The Android OS dominates the mobile landscape, outselling all rivals combined in most countries. The only serious challenger, Apple's iOS, earns much more money for Apple than Android earns for Google and all its hardware partners combined, but when it comes to market share, Android is king. So why does the Android ecosystem appear to be troubled?
HTC is in disarray, as its Android sales struggle in the face of the dominant Samsung, which is the only Android device maker to profit from Android. Google's Nexus devices have so-so sales, perhaps because they tend to be middle-of-the-road devices that don't inspire large populations the way Samsung and Apple do. Ditto for its Motorola Mobility unit. In fact, Google seems to have backed off on Android, focusing instead on Chrome OS and its array of data-mining services, which is where the company actually makes its money.
Then there's Samsung, which sells by far the most Android devices and makes real money from them. Yet it apparently has stolen secret Apple information in defiance of the courts, cheats on industry benchmarks, and abuses the patent system to undermine Apple, a key customer if also a key competitor. It also stoops to announcing all-but-nonexistent products, such as the curved-glass Samsung Round last week, a pathetic attempt to pretend to be first. (HTC plans a similar product, so Samsung cobbled together a prototype that may never actually reach the market.) Such actions reek of desperation, not success.
What's going on in Android land is a series of sometimes unrelated events that intertwine in ways that aren't good for Android's future.
HTC's desperation to matter again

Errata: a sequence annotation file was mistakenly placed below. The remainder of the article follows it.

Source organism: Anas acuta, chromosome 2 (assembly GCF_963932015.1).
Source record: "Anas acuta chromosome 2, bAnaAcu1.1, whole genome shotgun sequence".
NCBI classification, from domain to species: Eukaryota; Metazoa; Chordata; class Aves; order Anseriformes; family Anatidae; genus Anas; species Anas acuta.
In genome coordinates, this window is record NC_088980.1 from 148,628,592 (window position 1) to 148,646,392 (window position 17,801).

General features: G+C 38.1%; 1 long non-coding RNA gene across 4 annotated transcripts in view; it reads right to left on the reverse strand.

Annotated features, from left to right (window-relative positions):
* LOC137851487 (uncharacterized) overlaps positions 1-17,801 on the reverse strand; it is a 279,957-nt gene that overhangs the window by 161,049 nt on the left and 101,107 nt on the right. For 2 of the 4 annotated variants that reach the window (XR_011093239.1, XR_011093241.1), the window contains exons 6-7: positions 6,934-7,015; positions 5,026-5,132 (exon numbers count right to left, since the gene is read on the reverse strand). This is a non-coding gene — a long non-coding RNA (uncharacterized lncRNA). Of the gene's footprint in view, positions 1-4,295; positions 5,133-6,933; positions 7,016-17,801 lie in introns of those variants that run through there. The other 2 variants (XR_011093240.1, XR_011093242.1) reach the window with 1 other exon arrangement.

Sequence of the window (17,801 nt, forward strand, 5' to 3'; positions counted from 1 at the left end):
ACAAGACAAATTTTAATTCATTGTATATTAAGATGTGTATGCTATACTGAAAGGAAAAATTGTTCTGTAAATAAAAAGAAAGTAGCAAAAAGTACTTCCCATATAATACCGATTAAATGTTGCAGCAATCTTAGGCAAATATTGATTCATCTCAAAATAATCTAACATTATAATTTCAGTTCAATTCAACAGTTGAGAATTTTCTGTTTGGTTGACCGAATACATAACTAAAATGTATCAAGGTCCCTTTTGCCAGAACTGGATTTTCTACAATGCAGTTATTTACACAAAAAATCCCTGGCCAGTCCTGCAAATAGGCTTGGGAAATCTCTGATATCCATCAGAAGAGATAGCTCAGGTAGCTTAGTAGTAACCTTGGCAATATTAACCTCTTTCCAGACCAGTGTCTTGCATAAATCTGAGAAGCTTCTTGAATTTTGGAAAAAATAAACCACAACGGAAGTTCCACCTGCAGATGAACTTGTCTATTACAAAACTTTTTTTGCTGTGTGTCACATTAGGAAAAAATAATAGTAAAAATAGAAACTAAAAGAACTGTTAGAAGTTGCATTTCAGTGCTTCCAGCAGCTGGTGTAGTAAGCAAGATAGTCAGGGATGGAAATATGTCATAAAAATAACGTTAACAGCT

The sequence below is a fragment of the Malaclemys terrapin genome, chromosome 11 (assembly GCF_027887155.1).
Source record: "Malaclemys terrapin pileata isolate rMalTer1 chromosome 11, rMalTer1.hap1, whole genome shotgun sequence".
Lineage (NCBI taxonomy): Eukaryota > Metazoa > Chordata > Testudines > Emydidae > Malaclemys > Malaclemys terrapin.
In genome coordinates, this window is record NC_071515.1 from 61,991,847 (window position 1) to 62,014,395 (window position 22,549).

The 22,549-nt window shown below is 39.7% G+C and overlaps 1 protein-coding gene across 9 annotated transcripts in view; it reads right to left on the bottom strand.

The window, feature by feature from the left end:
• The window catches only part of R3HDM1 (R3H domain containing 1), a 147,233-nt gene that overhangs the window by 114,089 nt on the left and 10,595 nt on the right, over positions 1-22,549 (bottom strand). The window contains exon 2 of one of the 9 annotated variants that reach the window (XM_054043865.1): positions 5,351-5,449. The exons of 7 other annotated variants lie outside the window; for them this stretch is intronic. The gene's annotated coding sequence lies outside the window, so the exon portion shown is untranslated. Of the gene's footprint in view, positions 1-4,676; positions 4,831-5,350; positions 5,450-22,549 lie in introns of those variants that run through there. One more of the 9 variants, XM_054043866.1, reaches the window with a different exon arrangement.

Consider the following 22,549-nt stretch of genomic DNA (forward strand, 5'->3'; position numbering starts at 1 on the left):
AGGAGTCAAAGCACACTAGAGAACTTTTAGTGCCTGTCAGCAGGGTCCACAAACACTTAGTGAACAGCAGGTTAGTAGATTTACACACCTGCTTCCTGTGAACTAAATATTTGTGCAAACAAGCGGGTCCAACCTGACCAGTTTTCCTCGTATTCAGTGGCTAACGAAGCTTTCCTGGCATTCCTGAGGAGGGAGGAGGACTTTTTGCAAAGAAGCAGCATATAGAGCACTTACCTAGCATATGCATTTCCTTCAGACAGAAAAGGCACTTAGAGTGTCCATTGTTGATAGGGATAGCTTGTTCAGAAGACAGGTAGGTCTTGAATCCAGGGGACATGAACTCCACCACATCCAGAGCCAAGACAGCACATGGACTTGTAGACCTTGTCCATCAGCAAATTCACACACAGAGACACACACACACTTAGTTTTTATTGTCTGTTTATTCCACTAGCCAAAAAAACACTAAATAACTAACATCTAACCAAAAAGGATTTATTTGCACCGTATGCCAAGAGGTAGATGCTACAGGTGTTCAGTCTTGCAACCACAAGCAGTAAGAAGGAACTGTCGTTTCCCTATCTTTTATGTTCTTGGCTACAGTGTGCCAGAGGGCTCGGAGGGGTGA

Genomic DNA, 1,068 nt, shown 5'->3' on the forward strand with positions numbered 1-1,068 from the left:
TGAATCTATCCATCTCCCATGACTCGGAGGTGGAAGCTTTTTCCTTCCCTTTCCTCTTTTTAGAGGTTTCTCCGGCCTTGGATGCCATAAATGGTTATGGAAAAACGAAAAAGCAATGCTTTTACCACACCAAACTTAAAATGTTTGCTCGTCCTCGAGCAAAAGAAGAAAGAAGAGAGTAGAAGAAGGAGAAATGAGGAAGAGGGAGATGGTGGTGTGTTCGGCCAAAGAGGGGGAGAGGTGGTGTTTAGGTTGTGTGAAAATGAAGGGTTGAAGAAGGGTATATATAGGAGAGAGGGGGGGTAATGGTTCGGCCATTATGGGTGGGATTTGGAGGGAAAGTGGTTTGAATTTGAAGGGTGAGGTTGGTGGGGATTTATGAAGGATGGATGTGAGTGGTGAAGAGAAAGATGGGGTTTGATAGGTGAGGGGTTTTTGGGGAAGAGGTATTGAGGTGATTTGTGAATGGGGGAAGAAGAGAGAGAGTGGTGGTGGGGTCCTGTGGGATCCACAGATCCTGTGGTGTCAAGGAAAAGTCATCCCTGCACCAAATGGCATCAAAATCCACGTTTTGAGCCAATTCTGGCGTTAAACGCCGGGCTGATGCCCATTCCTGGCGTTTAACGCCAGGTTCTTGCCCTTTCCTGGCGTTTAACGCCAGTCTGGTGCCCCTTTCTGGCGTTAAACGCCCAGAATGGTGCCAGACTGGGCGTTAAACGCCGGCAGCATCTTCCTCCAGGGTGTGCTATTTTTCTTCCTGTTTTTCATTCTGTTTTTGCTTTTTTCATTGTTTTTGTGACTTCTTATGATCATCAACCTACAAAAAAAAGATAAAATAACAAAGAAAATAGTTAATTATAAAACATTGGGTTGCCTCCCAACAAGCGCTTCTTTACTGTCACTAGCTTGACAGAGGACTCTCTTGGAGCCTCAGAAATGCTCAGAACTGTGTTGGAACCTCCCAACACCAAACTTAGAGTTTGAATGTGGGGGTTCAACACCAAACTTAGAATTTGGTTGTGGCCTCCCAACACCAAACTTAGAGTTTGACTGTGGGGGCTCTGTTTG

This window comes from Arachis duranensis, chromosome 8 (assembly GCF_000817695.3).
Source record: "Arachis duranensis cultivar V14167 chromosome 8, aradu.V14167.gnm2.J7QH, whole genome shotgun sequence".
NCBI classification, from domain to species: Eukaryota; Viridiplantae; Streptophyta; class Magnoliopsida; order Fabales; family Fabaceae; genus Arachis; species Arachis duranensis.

For example, HTC's troubles are not so much about Android but about not delivering compelling products regularly. HTC was the first company to offer a compelling Android device, the Droid Eris, in 2009, then all but disappeared in terms of innovation for the next three years. Its products were run-of-the-mill, inspiring little passion. And users have complained for years that HTC smartphones tend to break after a year of operation. Although this year's HTC One is a stylish smartphone that's a personal favorite of mine, it has done little to make HTC a leader in the Android market.
As a result, the company is in chaos, according to news reports. It's losing money, has laid off employees, and may need to get an infusion of cash from another company, ending its independence.
Samsung's misguided and perhaps unethical strategy
Samsung holds the leadership role in Android, thanks to strong efforts in 2011 and 2012 to make innovative, compelling products, such as the Galaxy Note series of smartphones, the Note series of tablets, and the very nice Galaxy S III. This year's Galaxy S 4 may have jumped the shark, despite its improved physical design, because of its mishmash of partially completed software, but Samsung still has plenty of momentum from those earlier products in buyers' minds.